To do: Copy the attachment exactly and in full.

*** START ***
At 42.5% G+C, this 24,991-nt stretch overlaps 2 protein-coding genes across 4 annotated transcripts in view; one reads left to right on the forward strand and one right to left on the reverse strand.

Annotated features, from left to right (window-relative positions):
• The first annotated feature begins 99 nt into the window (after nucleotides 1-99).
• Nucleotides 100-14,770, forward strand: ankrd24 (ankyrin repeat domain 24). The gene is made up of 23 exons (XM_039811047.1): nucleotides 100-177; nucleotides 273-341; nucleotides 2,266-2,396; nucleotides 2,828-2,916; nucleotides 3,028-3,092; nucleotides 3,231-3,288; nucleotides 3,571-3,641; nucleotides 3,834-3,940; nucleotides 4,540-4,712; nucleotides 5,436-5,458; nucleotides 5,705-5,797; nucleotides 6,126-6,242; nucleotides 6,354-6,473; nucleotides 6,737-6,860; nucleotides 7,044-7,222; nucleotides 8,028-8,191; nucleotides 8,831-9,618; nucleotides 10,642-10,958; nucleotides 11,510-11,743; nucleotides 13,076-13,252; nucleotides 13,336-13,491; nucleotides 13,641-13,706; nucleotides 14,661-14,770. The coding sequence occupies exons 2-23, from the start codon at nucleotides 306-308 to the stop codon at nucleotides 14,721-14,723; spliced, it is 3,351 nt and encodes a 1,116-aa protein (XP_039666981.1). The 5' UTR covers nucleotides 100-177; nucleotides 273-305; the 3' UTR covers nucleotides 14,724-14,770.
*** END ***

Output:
At 42.5% G+C, this 24,991-nt stretch overlaps 2 protein-coding genes across 4 annotated transcripts in view; one reads left to right on the forward strand and one right to left on the reverse strand.

Annotated features, from left to right (window-relative positions):
• The first annotated feature begins 99 nt into the window (after nucleotides 1-99).
• Nucleotides 100-14,770, forward strand: ankrd24 (ankyrin repeat domain 24). The gene is made up of 23 exons (XM_039811047.1): nucleotides 100-177; nucleotides 273-341; nucleotides 2,266-2,396; nucleotides 2,828-2,916; nucleotides 3,028-3,092; nucleotides 3,231-3,288; nucleotides 3,571-3,641; nucleotides 3,834-3,940; nucleotides 4,540-4,712; nucleotides 5,436-5,458; nucleotides 5,705-5,797; nucleotides 6,126-6,242; nucleotides 6,354-6,473; nucleotides 6,737-6,860; nucleotides 7,044-7,222; nucleotides 8,028-8,191; nucleotides 8,831-9,618; nucleotides 10,642-10,958; nucleotides 11,510-11,743; nucleotides 13,076-13,252; nucleotides 13,336-13,491; nucleotides 13,641-13,706; nucleotides 14,661-14,770. The coding sequence occupies exons 2-23, from the start codon at nucleotides 306-308 to the stop codon at nucleotides 14,721-14,723; spliced, it is 3,351 nt and encodes a 1,116-aa protein (XP_039666981.1). The 5' UTR covers nucleotides 100-177; nucleotides 273-305; the 3' UTR covers nucleotides 14,724-14,770.